Im­ple­ment with cau­tion

The idea of bring­ing able peo­ple from the aca­demic or cor­po­rate sec­tors into suit­able po­si­tions in gov­ern­ment is ba­si­cally sound, pro­vided it is done with sin­cer­ity of pur­pose and trans­parency

Gfiles - - COVER STORY -

WHEN we write about gov­er­nance in the coun­try, we should try to be ab­so­lutely hon­est, and re­alise at the same time that it is a priv­i­lege and have to treat it with re­spect. Opin­ions based on per­sonal ex­pe­ri­ences with peo­ple and agencies should not cloud our vi­sion. I know that to be bru­tally ob­jec­tive is ex­tremely dif­fi­cult, but try we must. Un­for­tu­nately, most of our civil ser­vants are not made that way. I have seen very se­nior col­leagues re­it­er­at­ing their per­sonal views on ev­ery is­sue with­out ap­pre­ci­at­ing emerg­ing facts. For ex­am­ple, a num­ber of re­tired of­fi­cers are ex­tremely un­com­fort­able with Naren­dra Modi. They refuse to see any­thing good or pro­gres­sive in Modi’s poli­cies.

Why are bureaucrats scared of the im­pend­ing en­try of ex­perts from out­side the gov­ern­ment sys­tem as Joint Sec­re­taries in the Cen­tral Gov­ern­ment? Are they afraid that their in­com­pe­tency will be ex­posed when they start work­ing along­side? Have they for­got­ten that they were chosen by a rig­or­ous merit based re­cruit­ment sys­tem where many of the present day tech­ni­cal and man­age­rial ex­perts had also com­peted? Why should the sys­tem op­er­ate in favour of re­tain­ing and pro­mot­ing in­ca­pable ca­reer civil ser­vants de­spite the ready avail­abil­ity of sub­ject mat­ter spe­cial­ists in the open mar­ket? There are ex­am­ples of spe­cial­ists do­ing ex­cel­lent work in gov­ern­ment. Con­versely, there are equal, if not more, num­ber of ex­am­ples of bureaucrats per­form­ing out­stand­ing work in the pri­vate sec­tor. Sadly, anec­do­tal logic can es­tab­lish any­thing you want. In a Par­lia­men­tary democ­racy, politi­cians must pre­side over pol­i­cy­mak­ing as they are sup­posed to know what peo­ple want. But min­is­ters need ad­vice—wise, im­par­tial, ob­jec­tive, hon­est and fear­less ad­vice. In demo­crat­i­cally gov­erned coun­tries like In­dia, that comes largely from the per­ma­nent bu­reau­cracy. How­ever, in min­istries like Fi­nance, etc., en­gag­ing tech­ni­cal ex­perts as ad­vi­sors is an ac­cepted prac­tice.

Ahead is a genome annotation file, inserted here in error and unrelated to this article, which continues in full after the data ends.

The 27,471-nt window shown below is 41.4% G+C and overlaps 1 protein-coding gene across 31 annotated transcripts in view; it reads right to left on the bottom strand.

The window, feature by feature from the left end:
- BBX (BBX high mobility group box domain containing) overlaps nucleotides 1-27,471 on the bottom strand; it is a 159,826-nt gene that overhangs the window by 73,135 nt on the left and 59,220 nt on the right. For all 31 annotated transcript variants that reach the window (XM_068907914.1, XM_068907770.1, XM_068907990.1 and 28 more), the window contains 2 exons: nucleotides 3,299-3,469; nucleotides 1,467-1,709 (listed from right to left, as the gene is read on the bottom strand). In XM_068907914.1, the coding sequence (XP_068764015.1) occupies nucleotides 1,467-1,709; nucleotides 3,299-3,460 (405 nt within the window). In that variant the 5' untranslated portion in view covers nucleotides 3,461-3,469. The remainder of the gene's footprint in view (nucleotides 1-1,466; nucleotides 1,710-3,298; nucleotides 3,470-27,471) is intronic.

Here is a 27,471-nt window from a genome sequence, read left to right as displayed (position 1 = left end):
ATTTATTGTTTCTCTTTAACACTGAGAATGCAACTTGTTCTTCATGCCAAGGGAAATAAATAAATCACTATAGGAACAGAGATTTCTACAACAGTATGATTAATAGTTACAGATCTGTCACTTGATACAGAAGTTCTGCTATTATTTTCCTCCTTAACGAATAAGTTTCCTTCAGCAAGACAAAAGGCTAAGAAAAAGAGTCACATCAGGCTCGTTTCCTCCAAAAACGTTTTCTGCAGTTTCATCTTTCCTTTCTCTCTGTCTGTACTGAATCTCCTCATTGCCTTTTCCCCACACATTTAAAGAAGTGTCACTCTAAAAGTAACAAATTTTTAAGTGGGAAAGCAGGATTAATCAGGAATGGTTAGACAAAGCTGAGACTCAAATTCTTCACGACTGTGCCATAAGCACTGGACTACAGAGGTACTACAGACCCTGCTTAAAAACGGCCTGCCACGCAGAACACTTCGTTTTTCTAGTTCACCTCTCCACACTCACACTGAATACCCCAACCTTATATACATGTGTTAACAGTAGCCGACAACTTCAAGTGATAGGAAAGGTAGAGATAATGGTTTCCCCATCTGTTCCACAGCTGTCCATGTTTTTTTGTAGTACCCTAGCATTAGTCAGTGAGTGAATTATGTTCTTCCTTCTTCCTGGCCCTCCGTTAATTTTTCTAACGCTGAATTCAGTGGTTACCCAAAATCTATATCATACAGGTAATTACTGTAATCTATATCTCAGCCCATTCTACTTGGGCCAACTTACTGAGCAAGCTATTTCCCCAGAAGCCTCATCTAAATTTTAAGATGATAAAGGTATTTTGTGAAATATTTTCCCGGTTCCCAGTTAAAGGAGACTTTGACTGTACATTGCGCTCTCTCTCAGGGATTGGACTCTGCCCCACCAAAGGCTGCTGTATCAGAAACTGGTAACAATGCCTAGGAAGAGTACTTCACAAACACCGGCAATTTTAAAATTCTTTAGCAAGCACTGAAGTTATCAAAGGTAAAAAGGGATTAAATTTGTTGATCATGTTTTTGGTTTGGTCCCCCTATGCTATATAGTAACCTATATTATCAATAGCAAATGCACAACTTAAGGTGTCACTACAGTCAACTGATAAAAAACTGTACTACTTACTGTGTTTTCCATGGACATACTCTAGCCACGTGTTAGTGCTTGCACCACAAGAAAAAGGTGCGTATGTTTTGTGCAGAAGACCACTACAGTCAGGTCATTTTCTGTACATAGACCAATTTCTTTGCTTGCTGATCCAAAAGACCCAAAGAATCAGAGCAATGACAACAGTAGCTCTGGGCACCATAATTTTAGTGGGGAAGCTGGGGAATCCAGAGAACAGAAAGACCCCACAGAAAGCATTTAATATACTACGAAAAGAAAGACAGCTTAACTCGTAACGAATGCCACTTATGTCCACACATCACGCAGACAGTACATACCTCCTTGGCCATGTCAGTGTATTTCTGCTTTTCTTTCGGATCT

Those in favour of the move of lat­eral en­try at higher bu­reau­cratic pol­icy mak­ing lev­els in gov­ern­ment be­lieve that since the gen­er­al­ist-ad­min­is­tra­tor model of gov­er­nance has failed to achieve the ob­jec­tives of good gov­er­nance, it is ex­pe­di­ent to bring domain ex­perts in var­i­ous ar­eas to for­mu­late in­no­va­tive pol­icy in­stru­ments of devel­op­ment

IT is learnt that the Prime Min­is­ter's Of­fice has re­cently asked the Depart­ment of Per­son­nel and Train­ing to put up a pro­posal on the in­duc­tion of out­siders at the Deputy Sec­re­tary and Joint Sec­re­tary level, in min­istries deal­ing with econ­omy and in­fra­struc­ture. The move came in the light of a Depart­ment of Per­son­nel re­port in­di­cat­ing a se­ri­ous short­fall in the num­ber of of­fi­cers at the mid­dle­m­an­age­ment level. It may be the first time for at­tempt­ing lat­eral en­trance in an or­gan­ised

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